The survey is confined to a limited geographical area--the city of Los Angeles at a particular point in time--2002--and to a select set of detailed industries, which allows for a more careful analysis of intra-industry, inter-establishment wage differentials. We explore the rent-sharing hypothesis by exploring the relationship between average establishment wages and profits. Because efficiency wage theories rarely make sense for an entire establishment, let alone an industry, these particular hypotheses are tested using information on the starting wage, monitoring capabilities, and recruitment difficulties in the largest low-wage occupation of establishments.
The results suggest that differences in the skills of workers account for a portion of intra-industry average and occupational wage differences, but so too do unions, profits, monitoring difficulty, and recruitment difficulty. Variation in non-monetary benefits sometimes exacerbates intra-industry wage differentials, contrary to the theory of compensating differentials, and differences in establishment size either have no effect on wages or affect wages negatively. While far from definitive, in large part due to a limited sample size, the results are suggestive of the importance of rent sharing and efficiency wage theories in explaining establishment wage differences and also illustrative of the value of this approach to understanding why wages vary across employers.
Data and Empirical Method
The data come from an original survey of establishments in Los Angeles, which we have entitled the Survey of Diversity in Human Resource Practices (SDHRP). The survey was meant to document differences in wage and benefits packages; human resource outcomes such as turnover, training, and absenteeism; production conditions and labor supply constraints; and profits among establishments in narrowly-defined industrial groups. Because the survey was also meant to serve as a control group for studying the impact of the Los Angeles Living Wage Ordinance, it focused on employers of low-wage workers in sectors affected by the ordinance-namely, janitorial, landscaping, security, parking, retail, food, childcare, and social services. Establishments covered by the living wage ordinance have been excluded from this analysis in an effort to eliminate wage variation due to government regulation. (2)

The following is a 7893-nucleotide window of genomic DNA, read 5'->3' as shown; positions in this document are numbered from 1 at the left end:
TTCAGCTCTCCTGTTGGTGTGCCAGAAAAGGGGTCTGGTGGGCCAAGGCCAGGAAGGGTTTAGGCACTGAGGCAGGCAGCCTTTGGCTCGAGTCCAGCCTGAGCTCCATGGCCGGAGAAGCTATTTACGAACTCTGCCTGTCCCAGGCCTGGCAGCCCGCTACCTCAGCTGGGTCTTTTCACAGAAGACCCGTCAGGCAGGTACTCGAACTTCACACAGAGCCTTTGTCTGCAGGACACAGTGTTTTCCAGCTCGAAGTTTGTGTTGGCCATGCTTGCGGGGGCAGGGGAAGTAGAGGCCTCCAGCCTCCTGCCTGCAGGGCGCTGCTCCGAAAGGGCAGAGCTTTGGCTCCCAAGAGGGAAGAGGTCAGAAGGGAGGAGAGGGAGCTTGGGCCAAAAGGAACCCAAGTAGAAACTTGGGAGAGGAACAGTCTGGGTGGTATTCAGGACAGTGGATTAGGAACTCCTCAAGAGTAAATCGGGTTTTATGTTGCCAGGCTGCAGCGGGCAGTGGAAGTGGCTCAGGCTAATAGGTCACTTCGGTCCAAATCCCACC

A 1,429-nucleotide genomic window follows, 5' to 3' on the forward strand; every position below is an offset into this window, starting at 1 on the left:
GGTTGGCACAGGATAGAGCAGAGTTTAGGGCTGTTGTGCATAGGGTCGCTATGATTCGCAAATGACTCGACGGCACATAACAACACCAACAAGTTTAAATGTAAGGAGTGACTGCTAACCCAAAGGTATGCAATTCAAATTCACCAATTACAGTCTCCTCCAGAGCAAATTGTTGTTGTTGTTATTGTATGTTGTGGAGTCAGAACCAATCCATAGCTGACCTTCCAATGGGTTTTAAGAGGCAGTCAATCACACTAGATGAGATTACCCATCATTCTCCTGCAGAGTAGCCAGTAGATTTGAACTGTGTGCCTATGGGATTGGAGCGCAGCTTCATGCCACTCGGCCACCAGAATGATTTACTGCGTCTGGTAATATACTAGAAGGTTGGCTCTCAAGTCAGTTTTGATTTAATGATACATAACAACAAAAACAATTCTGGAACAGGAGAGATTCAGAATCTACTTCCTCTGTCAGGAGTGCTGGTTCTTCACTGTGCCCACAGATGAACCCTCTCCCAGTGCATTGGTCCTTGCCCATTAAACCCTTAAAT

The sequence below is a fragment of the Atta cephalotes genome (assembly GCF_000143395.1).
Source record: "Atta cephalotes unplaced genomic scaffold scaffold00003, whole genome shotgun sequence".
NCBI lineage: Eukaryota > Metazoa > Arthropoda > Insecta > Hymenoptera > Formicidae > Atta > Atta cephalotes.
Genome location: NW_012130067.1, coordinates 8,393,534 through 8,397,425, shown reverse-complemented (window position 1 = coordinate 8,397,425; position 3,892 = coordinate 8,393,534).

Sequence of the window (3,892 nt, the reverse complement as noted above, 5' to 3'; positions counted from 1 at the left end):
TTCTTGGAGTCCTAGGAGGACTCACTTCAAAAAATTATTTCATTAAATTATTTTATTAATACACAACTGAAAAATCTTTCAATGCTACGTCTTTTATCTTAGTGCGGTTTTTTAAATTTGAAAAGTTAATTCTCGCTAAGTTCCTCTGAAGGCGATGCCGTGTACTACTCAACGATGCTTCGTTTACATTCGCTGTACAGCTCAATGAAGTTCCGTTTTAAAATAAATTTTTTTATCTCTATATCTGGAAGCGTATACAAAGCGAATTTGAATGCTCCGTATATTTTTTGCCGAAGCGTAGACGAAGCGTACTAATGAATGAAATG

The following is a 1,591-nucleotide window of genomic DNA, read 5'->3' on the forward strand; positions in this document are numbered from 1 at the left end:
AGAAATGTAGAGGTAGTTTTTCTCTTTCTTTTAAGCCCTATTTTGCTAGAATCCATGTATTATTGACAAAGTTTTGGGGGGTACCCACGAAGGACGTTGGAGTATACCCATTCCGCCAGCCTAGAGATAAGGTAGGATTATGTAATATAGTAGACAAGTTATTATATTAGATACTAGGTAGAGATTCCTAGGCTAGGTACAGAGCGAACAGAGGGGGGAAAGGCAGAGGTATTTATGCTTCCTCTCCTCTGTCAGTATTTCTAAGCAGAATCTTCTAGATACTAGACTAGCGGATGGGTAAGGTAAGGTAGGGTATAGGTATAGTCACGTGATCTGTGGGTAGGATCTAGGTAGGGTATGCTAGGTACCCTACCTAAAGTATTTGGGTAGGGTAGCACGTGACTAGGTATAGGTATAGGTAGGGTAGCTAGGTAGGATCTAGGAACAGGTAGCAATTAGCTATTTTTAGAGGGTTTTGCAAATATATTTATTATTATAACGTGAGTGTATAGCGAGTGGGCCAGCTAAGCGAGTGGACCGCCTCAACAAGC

The experience of workers and firms in Los Angeles is probably not representative of the national experience, and so the results presented here may not generalize to similar industries in other metropolitan areas. Los Angeles has a high proportion of Hispanics and immigrants of both legal and illegal status. Also, compared to other cities, a higher percentage of low-wage jobs are unionized in Los Angeles, and especially among janitorial and hotel workers.
We began by creating a sample frame of establishments from the targeted set of industries. With the sampling frame established, a two-stage stratified sampling approach was invoked in which establishments were first divided into industry sectors, and then within each sector further divided into large (more than 50 employees) and small establishments. The survey was conducted by mail during the spring and summer of 2002, but there was also significant follow up phone contact with establishments both to answer questions about the survey and to urge surveyed firms to send in responses. Of the universe, consisting of 32,128 establishments in these sectors, a sample of 860 establishments was surveyed. There were 207 completed surveys, of which 190 were useable for the empirical analysis. The response rate of 24 percent is low but perhaps respectable for establishments in low-wage industries such as these. Survey weights are utilized to render the results representative of the population of establishments in these industries in Los Angeles.
Our analytical approach is to run a series of wage equations, in which average establishment wage and starting occupational wage are the dependent variables. We account for industry in the average wage analysis and both industry and occupation in the starting...